BEDROCK TOPOGRAPHY MAPPING USING THE HORIZONTAL-TO-VERTICAL SPECTRAL RATIO (HVSR) PASSIVE SEISMIC METHOD – CASS COUNTY MICHIGAN
This technique uses the horizontal -to-vertical spectral ratio (HVSR) method to record ambient seismic noise with 3-component (two horizontal and one vertical) geophones at a single station. A local HVSR calibration curve and equation created by taking readings at wells of known bedrock depth allows bedrock depth estimations at HVSR reading locations with unknown bedrock depths.
In Cass County the mostly Mississippian and Devonian aged shale bedrock surface ranges from approximately 10 feet below sea level at the bottom of a deep bedrock valley in the NW part of the county to 730 feet above mean sea level.
As series of generally NW trending bedrock valleys occurs mostly in the north half of the county. This bedrock valley system is an extension of a series of deep bedrock valley that runs SE-NW across Van Buren County to the north. One of the main NW trending bedrock valleys underlies a large tunnel valley and an inferred tunnel valley extension.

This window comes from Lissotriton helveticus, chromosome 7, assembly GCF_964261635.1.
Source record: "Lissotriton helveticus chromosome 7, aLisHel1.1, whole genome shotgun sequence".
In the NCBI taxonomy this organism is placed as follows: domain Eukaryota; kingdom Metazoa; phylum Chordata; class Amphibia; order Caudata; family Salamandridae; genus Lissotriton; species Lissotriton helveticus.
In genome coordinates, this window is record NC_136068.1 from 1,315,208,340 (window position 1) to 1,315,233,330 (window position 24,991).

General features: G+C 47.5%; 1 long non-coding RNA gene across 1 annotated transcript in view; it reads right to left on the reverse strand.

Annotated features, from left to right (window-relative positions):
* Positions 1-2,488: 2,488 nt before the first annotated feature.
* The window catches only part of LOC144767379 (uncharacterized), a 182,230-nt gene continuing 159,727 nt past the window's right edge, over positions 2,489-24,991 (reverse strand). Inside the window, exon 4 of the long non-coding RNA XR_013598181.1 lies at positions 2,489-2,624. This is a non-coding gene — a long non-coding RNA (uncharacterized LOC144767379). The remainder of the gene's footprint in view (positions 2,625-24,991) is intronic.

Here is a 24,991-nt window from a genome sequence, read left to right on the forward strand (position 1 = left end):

The glacial deposits in the mapped area average 300 feet thick and range from 106 to 830 feet thick over a deep bedrock valley. The 830 feet of glacial drift is the thickest known in the southern half of the Lower Peninsula of Michigan.
The previously unmapped bedrock valleys are significant because even in a prolific drift aquifer system with significant high-capacity irrigation, in most places only the upper half or less of the glacial deposits has been characterized or are being used for aquifers. In at least one of the bedrock valleys, drilling has confirmed a previously unknown gravel aquifer.